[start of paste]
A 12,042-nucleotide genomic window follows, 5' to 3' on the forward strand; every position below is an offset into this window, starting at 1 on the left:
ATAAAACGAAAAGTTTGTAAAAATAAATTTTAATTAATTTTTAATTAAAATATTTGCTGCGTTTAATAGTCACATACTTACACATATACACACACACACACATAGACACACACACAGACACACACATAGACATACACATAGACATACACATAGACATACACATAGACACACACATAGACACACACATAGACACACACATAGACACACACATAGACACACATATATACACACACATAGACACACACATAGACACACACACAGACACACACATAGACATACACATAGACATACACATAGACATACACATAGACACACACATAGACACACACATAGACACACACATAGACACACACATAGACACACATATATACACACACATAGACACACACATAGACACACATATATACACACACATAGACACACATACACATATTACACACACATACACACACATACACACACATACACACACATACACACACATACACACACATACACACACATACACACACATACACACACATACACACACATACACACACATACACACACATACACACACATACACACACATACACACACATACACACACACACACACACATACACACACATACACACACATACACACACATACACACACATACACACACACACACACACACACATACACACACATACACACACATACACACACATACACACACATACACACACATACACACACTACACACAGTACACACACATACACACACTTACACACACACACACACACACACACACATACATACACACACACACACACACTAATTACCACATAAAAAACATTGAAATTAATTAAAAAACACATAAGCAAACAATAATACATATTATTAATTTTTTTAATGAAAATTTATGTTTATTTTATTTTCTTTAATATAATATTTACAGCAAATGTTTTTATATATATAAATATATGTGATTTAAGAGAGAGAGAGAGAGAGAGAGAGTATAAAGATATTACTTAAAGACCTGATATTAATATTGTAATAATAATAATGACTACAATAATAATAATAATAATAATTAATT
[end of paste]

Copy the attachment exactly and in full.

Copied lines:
A 12,042-nucleotide genomic window follows, 5' to 3' on the forward strand; every position below is an offset into this window, starting at 1 on the left:
ATAAAACGAAAAGTTTGTAAAAATAAATTTTAATTAATTTTTAATTAAAATATTTGCTGCGTTTAATAGTCACATACTTACACATATACACACACACACACATAGACACACACACAGACACACACATAGACATACACATAGACATACACATAGACATACACATAGACACACACATAGACACACACATAGACACACACATAGACACACACATAGACACACATATATACACACACATAGACACACACATAGACACACACACAGACACACACATAGACATACACATAGACATACACATAGACATACACATAGACACACACATAGACACACACATAGACACACACATAGACACACACATAGACACACATATATACACACACATAGACACACACATAGACACACATATATACACACACATAGACACACATACACATATTACACACACATACACACACATACACACACATACACACACATACACACACATACACACACATACACACACATACACACACATACACACACATACACACACATACACACACATACACACACATACACACACATACACACACATACACACACATACACACACACACACACACATACACACACATACACACACATACACACACATACACACACATACACACACACACACACACACACATACACACACATACACACACATACACACACATACACACACATACACACACATACACACACTACACACAGTACACACACATACACACACTTACACACACACACACACACACACACACATACATACACACACACACACACACTAATTACCACATAAAAAACATTGAAATTAATTAAAAAACACATAAGCAAACAATAATACATATTATTAATTTTTTTAATGAAAATTTATGTTTATTTTATTTTCTTTAATATAATATTTACAGCAAATGTTTTTATATATATAAATATATGTGATTTAAGAGAGAGAGAGAGAGAGAGAGAGTATAAAGATATTACTTAAAGACCTGATATTAATATTGTAATAATAATAATGACTACAATAATAATAATAATAATAATTAATT